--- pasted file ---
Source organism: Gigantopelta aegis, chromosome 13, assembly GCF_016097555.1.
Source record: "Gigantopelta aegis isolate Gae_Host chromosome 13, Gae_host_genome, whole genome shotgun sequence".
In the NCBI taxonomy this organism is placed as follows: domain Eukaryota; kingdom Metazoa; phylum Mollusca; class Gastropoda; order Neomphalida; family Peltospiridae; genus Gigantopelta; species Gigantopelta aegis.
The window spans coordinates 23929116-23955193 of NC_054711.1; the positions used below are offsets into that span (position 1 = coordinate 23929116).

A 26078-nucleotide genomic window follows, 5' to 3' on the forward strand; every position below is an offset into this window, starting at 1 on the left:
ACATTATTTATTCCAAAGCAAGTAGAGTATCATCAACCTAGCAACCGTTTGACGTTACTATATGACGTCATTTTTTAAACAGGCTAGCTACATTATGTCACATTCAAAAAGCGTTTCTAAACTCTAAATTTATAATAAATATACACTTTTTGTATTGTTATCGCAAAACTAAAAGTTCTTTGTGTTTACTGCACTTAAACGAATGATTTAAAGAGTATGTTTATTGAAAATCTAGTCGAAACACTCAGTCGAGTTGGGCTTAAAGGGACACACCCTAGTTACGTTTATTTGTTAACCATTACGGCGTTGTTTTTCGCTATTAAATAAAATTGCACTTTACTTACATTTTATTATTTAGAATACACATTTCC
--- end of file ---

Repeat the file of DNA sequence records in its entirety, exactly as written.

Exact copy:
Source organism: Gigantopelta aegis, chromosome 13, assembly GCF_016097555.1.
Source record: "Gigantopelta aegis isolate Gae_Host chromosome 13, Gae_host_genome, whole genome shotgun sequence".
In the NCBI taxonomy this organism is placed as follows: domain Eukaryota; kingdom Metazoa; phylum Mollusca; class Gastropoda; order Neomphalida; family Peltospiridae; genus Gigantopelta; species Gigantopelta aegis.
The window spans coordinates 23929116-23955193 of NC_054711.1; the positions used below are offsets into that span (position 1 = coordinate 23929116).

A 26078-nucleotide genomic window follows, 5' to 3' on the forward strand; every position below is an offset into this window, starting at 1 on the left:
ACATTATTTATTCCAAAGCAAGTAGAGTATCATCAACCTAGCAACCGTTTGACGTTACTATATGACGTCATTTTTTAAACAGGCTAGCTACATTATGTCACATTCAAAAAGCGTTTCTAAACTCTAAATTTATAATAAATATACACTTTTTGTATTGTTATCGCAAAACTAAAAGTTCTTTGTGTTTACTGCACTTAAACGAATGATTTAAAGAGTATGTTTATTGAAAATCTAGTCGAAACACTCAGTCGAGTTGGGCTTAAAGGGACACACCCTAGTTACGTTTATTTGTTAACCATTACGGCGTTGTTTTTCGCTATTAAATAAAATTGCACTTTACTTACATTTTATTATTTAGAATACACATTTCC